(3) PRATCHETT PROJECT EVENT. “Terry Pratchett at the Unseen University”, featuring a series of short presentations from researchers of various disciplines, is an in-person and virtual event happening September 22. Tickets available at the link.
The Pratchett Project in Trinity College Dublin is an interdisciplinary platform for research into the life and works of Terry Pratchett. It builds on the comprehensive collection of Pratchett’s works and their translations into forty languages, held in the Trinity College Library, as well as Pratchett’s personal connection with the College, borne out of the adjunct professorship he held from 2010. A further part of this endeavour is driven by Pratchett’s own life story and inclinations. In 2007, Pratchett publicly announced that he had a rare form of young-onset Alzheimer’s disease, called posterior cortical atrophy. He subsequently became a passionate campaigner who was determined to reduce the stigma of dementia. A docudrama on BBC followed the literary career and charitable work of the beloved author.
So, research into brain health is an important part of the Pratchett Project in Trinity College. We are currently developing this strand of the project to find new ways in which the implications of breakthroughs in research can be “translated” for members of the public. We aim to bring people together from various backgrounds and fields to make new connections, to promote public understanding and awareness, to change perceptions and inspire people to support brain awareness campaigns and get involved.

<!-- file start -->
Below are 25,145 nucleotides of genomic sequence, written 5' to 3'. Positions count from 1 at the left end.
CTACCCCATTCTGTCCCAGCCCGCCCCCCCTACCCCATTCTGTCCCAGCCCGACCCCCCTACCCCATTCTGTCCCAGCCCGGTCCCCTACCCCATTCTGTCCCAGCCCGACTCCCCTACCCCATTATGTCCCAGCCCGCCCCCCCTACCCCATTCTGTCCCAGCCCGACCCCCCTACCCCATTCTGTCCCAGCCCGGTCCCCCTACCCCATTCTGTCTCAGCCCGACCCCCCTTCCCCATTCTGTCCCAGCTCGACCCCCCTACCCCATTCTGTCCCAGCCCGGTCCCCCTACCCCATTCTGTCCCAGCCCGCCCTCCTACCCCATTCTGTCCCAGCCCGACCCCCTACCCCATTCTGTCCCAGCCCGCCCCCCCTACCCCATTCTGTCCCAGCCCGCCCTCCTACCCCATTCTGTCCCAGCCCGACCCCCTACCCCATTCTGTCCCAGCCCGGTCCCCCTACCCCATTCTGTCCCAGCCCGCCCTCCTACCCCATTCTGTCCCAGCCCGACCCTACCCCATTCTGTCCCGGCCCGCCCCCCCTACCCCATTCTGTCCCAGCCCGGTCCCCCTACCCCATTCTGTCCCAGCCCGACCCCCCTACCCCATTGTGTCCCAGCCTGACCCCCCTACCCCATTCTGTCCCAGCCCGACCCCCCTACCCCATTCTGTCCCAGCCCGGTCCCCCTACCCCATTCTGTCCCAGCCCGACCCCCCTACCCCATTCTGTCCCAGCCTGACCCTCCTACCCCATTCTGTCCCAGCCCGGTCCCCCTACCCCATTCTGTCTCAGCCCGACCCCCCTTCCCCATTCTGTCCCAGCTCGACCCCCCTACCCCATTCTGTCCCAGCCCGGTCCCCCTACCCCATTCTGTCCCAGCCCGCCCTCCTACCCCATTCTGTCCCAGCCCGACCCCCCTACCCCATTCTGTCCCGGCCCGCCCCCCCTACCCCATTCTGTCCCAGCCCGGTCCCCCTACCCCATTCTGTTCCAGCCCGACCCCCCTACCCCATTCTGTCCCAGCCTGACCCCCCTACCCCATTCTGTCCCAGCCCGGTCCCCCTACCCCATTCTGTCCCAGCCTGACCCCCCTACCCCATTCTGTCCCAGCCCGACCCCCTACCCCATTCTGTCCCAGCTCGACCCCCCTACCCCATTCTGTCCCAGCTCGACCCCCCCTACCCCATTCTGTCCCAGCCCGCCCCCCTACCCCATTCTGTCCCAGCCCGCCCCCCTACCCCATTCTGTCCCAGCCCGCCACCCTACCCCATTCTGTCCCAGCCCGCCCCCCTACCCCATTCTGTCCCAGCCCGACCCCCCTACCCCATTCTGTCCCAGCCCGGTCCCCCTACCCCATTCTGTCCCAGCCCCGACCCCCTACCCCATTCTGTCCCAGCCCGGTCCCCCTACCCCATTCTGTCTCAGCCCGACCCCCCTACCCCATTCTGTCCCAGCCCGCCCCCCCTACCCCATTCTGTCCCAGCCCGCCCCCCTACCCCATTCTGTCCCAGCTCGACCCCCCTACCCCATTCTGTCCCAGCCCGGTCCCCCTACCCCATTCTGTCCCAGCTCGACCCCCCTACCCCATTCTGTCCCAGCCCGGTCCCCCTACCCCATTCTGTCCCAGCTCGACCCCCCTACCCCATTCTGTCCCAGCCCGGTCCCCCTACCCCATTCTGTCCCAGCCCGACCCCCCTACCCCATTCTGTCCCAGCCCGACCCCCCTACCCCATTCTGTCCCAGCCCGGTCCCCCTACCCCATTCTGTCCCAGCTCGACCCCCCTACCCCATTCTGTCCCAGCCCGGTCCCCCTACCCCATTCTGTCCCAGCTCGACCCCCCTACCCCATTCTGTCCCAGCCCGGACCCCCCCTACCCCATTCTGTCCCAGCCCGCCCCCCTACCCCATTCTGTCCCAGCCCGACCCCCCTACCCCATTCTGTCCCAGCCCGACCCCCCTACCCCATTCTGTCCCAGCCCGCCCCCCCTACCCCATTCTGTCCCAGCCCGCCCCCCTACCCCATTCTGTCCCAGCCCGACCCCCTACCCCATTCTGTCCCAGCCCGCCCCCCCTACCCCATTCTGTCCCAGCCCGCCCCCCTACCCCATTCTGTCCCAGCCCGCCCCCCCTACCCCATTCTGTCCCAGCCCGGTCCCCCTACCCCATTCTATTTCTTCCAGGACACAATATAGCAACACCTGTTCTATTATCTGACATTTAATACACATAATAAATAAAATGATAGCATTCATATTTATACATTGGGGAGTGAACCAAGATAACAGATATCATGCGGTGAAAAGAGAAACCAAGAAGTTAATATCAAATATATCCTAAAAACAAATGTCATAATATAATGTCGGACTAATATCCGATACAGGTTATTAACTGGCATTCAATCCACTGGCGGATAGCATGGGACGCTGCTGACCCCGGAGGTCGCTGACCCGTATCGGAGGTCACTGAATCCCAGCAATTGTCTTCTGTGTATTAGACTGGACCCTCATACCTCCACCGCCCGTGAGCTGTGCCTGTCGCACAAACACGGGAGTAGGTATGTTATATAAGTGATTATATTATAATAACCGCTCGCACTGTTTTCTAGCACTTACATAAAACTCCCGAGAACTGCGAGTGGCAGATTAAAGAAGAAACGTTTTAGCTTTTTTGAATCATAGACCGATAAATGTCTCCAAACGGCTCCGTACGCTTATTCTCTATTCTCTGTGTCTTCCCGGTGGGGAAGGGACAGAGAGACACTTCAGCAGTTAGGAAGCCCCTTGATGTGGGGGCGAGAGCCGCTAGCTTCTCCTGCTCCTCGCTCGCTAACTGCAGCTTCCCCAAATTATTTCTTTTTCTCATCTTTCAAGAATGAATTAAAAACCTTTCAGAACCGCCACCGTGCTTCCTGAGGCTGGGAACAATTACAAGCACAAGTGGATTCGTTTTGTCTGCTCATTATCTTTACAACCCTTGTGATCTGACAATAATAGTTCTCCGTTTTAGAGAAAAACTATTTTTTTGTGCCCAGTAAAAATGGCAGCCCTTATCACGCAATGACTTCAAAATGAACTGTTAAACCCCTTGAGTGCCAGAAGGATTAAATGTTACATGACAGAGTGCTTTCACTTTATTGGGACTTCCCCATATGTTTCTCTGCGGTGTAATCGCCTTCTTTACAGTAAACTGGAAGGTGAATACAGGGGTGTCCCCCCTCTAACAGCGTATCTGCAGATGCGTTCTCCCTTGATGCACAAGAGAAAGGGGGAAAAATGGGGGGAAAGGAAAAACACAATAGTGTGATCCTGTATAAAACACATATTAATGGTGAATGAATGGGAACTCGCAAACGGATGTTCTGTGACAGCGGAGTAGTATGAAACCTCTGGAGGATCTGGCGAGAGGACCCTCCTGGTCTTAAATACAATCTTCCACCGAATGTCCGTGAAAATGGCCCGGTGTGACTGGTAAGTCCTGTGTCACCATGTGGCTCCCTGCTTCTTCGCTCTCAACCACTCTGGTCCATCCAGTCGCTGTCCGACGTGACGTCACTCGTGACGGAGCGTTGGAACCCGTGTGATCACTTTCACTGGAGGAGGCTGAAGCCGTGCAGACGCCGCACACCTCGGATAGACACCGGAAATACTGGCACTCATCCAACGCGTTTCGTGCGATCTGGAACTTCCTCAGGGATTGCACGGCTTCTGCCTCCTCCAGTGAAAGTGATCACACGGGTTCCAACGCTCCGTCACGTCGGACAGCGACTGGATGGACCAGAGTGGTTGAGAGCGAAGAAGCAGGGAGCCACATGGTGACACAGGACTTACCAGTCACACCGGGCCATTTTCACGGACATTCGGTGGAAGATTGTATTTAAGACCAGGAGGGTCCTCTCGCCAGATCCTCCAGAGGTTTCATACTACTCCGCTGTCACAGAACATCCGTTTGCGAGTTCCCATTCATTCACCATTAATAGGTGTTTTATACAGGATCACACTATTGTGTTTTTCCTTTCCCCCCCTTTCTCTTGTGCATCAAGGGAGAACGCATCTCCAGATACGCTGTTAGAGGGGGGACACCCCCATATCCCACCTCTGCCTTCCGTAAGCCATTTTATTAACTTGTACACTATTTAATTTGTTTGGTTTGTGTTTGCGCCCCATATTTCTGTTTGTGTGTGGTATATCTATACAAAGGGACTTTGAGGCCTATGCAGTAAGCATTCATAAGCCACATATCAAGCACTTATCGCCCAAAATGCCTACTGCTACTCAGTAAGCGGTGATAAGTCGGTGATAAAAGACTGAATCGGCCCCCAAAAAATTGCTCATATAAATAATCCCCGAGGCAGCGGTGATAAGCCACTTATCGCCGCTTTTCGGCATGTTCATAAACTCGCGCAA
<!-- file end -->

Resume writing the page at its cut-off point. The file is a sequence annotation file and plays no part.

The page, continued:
This Culture Night, we will be joined by a wide range of speakers, each discussing their research, which is in some way connected to the life and/or work of Terry Pratchett.
THIS EVENT CAN BE ATTENDED BOTH ONLINE AND IN PERSON.
IT WILL ALSO BE RECORDED AND UPLOADED TO OUR YOUTUBE CHANNEL
(4) AVOID TOO MUCH INFORMATION. Sarah A. Hoyt speaks with the voice of experience in “Starting Your Novel and Need to Know” at Mad Genius Club.
…Anyway, one thing that is becoming painfully obvious as I read people’s beginnings of novels, is that most of you have no idea how much information and world building to put in the beginning of your book.
This is not strange or unusual. I not only went through years of having this issue, but I also revert to this issue whenever I have not written for a long while.
When I fail I have two modes: either I write completely incomprehensible stuff or I write an opening that reads like you’re in a classroom and I’m expecting you to take notes.
But there is a way to handle it. I only figured it with Darkship Thieves, and only after breaking it pretty badly with an extra fifty pages in the beginning.
Anyway, so, what do you need to tell the reader: no more and no less than the reader needs to know.….
(5) GENRE WORK UP FOR KIRKUS PRIZE. The Kirkus Prize announced finalists across three categories, with winners to be named on October 11. The Fiction category shortlist includes White Cat, Black Dog by Kelly Link and Shaun Tan. Literary Hub explains how the award works.